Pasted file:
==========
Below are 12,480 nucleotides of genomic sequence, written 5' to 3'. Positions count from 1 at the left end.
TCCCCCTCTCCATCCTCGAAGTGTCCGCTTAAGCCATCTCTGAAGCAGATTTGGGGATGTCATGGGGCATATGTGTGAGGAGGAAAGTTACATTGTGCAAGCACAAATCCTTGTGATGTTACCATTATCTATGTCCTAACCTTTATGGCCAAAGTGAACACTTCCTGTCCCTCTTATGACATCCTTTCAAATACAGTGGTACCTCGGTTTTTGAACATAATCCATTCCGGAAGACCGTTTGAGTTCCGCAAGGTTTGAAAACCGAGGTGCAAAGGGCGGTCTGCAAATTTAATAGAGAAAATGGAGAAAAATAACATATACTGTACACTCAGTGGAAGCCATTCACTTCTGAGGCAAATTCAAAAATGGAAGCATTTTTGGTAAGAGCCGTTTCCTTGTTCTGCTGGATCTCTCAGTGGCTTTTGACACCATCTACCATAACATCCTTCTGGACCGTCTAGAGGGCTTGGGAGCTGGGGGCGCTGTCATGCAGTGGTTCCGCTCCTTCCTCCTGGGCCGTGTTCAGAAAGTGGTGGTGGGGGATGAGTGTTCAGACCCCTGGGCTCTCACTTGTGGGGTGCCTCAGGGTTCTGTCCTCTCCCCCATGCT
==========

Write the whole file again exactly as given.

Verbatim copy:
Below are 12,480 nucleotides of genomic sequence, written 5' to 3'. Positions count from 1 at the left end.
TCCCCCTCTCCATCCTCGAAGTGTCCGCTTAAGCCATCTCTGAAGCAGATTTGGGGATGTCATGGGGCATATGTGTGAGGAGGAAAGTTACATTGTGCAAGCACAAATCCTTGTGATGTTACCATTATCTATGTCCTAACCTTTATGGCCAAAGTGAACACTTCCTGTCCCTCTTATGACATCCTTTCAAATACAGTGGTACCTCGGTTTTTGAACATAATCCATTCCGGAAGACCGTTTGAGTTCCGCAAGGTTTGAAAACCGAGGTGCAAAGGGCGGTCTGCAAATTTAATAGAGAAAATGGAGAAAAATAACATATACTGTACACTCAGTGGAAGCCATTCACTTCTGAGGCAAATTCAAAAATGGAAGCATTTTTGGTAAGAGCCGTTTCCTTGTTCTGCTGGATCTCTCAGTGGCTTTTGACACCATCTACCATAACATCCTTCTGGACCGTCTAGAGGGCTTGGGAGCTGGGGGCGCTGTCATGCAGTGGTTCCGCTCCTTCCTCCTGGGCCGTGTTCAGAAAGTGGTGGTGGGGGATGAGTGTTCAGACCCCTGGGCTCTCACTTGTGGGGTGCCTCAGGGTTCTGTCCTCTCCCCCATGCT